Cats naturally sleep for fifteen to twenty hours a day, and kittens may even sleep for twenty-two. Cats are mostly light sleepers and need more of it, but this way they’re always ready to pounce when food scuttles by. Cats are crepuscular hunters (meaning “active at twilight”), so they instinctively sleep away the rest of the day to save their energy and to stay hidden from their natural predators.

Cats’ natural playfulness is all good hunting practise, and feline hunting takes a great deal of skill, focus and energy to get right. That’s why plenty of “standby” sleep is essential for cats to recharge.

Cats also sleep a lot because of their eating habits

Cats eat small meals frequently, (like they would in the wild with mice and birds), and instinctively swallow chunks of wet food rather than chewing them thoroughly. This is their natural eating behaviour on a healthy feline diet since they don’t have the same molar teeth or range of jaw motion as chew-happy dogs.

Because of their eating habits, cats also require more rounds of gentle dozing between meals to digest these small unchewed meals fully, and to store every calorie of energy from their food ready for the next hunt.

Cats enjoy their sleep, too

Watch any cat that’s cosied up and sleeping soundly, and it’s easy to see that they love what they do for a living. (And who wouldn’t?). Domestic felines originally evolved in desert climates, and so they naturally adore warmth and shelter wherever they can find it. That’s why warmth + sleep = happy cats, and happy cats will generally snooze and dream the days away in between spells of hunting, scratching, cleaning, climbing, playing and cuddling.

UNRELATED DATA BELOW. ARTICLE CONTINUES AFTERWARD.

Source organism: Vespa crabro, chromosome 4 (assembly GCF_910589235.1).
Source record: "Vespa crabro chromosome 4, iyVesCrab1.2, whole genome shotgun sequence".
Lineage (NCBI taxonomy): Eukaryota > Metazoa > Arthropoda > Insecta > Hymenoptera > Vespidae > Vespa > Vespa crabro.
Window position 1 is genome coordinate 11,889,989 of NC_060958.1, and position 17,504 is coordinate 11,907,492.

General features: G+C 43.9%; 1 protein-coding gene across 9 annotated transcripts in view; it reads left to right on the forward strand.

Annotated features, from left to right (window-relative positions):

Is my cat sleeping too much?

Probably not! Cats are champion sleepers, and catch more zzzs than any other common pet. It’s usually safe to assume that a cat is getting exactly the right amount of sleep they need to match their age and level of activity. However, if you do notice a change in your cat’s sleeping patterns, or if you suspect that they aren't sleeping enough, then it may be worth looking for changes in their weight, appetite, appearance and toilet habits too.

Despite their love of sleep, cats should still be responsive to stimuli (like food or the presence of their owner), and should enjoy interacting with you. But if a cat becomes unusually lethargic, or aggressive or defensive when woken by touch, this may even be a pain response to underlying infection, arthritis or other health condition.

Noticeable changes in a cat’s ordinary behaviour or appearance is often a strong signal that you should seek your vet’s advice. Routine procedures like a feline ultrasound diagnosis can often be the best way to identify any issues clearly, so that your veterinary care provider can act in plenty of time and get your feline friend back to their days filled with blissful sleep.

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